Findings

Applying univariate and multivariate analyses shows that for Guatemala, MFIs do produce a measure of improvement in the lives of microfinance clients. This improvement is concentrated along the social dimensions of housing, health, and client empowerment.

Research limitations/implications

A limitation of this paper is that it focuses on only five of several dozen MFIs in Guatemala. What is needed is further use of the survey instruments to carry out subsequent studies throughout more of Latin America, and beyond.

Practical implications

This research suggests that microfinance demonstrates promising results associated with social benefits to various client populations. As such, it holds a variety of implications for government and other policymakers as they consider innovative ways to reduce poverty and human suffering around the globe.

Originality/value

It is anticipated that this field study will contribute to the furtherance of literature on the effects of lending among the poor.

Details

Managerial Finance, vol. 35 no. 12
Type: Research Article
ISSN: 0307-4358

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Article
Publication date: 6 September 2018

Graeme Edward Payne and Greg Fisher

Following a recent government initiated change to a consumer-directed care model across the Australian community aged care sector, the purpose of this paper is to explore…

Abstract

Purpose

Following a recent government initiated change to a consumer-directed care model across the Australian community aged care sector, the purpose of this paper is to explore frontline home support workers’ perceptions of relational changes with clients in power and subordination within the triadic relationship between employer, employee and client.

Design/methodology/approach

Contextual interviews were held with managers (n=4), coordinators (n=10) and semi-structured face-to-face interviews with support workers (n=17) in three organizations. Interview transcripts were analyzed.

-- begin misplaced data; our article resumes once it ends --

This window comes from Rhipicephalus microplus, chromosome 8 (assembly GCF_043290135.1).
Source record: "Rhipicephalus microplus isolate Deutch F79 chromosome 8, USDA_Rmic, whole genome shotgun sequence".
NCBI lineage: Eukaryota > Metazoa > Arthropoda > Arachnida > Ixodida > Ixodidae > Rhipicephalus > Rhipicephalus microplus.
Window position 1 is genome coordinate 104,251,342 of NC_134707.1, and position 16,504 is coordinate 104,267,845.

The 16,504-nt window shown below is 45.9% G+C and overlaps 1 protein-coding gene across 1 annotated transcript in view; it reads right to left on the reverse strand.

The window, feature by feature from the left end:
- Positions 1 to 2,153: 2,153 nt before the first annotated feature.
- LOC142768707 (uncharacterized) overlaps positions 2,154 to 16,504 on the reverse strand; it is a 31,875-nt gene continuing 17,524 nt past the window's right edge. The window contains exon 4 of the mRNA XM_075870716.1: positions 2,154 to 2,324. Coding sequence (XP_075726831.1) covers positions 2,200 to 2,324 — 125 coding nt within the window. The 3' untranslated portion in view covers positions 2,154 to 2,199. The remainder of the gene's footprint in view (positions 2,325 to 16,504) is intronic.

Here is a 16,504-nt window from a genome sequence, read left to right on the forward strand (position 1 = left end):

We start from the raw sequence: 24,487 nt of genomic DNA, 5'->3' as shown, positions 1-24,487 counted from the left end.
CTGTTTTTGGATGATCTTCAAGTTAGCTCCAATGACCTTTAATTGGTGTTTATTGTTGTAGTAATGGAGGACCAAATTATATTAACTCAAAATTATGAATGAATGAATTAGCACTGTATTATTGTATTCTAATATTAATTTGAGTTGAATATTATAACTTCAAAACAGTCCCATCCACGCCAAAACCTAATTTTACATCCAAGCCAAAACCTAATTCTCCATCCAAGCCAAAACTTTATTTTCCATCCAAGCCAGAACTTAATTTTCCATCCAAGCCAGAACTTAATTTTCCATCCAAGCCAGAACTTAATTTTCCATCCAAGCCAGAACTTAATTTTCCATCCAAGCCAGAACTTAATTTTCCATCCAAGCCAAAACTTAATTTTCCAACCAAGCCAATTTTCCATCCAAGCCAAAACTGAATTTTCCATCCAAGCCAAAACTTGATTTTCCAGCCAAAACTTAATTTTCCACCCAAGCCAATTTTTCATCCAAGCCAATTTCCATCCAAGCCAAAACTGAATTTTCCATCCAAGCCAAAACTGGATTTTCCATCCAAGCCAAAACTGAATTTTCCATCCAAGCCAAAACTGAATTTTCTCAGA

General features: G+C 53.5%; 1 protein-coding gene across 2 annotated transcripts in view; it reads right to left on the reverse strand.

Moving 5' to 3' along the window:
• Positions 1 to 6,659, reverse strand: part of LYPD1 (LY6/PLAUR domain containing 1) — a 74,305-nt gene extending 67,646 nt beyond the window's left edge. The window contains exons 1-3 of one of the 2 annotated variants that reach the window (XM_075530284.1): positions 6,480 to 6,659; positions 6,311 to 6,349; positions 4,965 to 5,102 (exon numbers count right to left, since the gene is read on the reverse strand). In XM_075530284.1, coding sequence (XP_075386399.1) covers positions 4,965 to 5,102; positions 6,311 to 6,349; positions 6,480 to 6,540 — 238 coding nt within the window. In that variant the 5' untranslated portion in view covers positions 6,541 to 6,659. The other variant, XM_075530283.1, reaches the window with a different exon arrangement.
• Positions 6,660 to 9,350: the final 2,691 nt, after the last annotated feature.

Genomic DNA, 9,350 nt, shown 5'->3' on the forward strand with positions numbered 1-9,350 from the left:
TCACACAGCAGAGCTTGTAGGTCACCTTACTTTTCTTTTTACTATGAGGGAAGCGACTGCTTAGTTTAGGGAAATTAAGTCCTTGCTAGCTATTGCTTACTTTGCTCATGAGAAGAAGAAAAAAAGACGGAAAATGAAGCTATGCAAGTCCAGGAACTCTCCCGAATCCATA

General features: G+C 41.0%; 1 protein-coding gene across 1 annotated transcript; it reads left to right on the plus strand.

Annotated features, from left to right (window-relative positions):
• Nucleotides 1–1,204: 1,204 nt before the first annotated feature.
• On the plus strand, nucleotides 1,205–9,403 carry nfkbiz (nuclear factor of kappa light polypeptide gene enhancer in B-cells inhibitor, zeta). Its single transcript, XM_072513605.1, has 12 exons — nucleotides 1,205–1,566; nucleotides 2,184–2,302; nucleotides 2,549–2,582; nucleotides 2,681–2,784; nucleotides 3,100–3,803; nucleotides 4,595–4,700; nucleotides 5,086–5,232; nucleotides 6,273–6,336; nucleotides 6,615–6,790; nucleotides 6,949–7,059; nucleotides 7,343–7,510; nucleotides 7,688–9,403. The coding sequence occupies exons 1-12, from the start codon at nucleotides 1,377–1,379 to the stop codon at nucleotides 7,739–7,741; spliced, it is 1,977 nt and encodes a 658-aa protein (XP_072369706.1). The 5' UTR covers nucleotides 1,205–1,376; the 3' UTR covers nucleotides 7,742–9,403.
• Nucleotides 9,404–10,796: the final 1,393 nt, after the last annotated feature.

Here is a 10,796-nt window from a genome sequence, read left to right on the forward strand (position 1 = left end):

Findings

Some workers did not perceive a power change in their relationships with clients. Others perceived minimal change but were concerned about the incoming client generation (baby boomers) that were more aware of their rights. Others felt subordinated to the client, perceived a loss of control or that felt treated like an employee of the client. Consistent with the philosophy of consumer-directed care, senior staff encouraged clients to treat workers in this way.

Research limitations/implications

Further research is recommended on worker and client perceptions of relationships within the context of a consumer or client focused model.

Practical implications

A clear and realistic understanding of the locus of power within a triadic relationship by all actors is important for positive workplace outcomes.

Social implications

The increasing ageing population makes it essential that workers’ relationships with clients and with their organization are unambiguous.

Originality/value

This study makes a contribution to theories about change and power transfer in the implementation of consumer-directed care through the perceptions of support workers. Examination of power and subordination transfer through the perceptions of the actors of rather than through the prism of organizational policy deepens the understanding of frontline service work and relationships.

Details

Employee Relations: The International Journal, vol. 41 no. 3
Type: Research Article
ISSN: 0142-5455

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Article
Publication date: 18 December 2017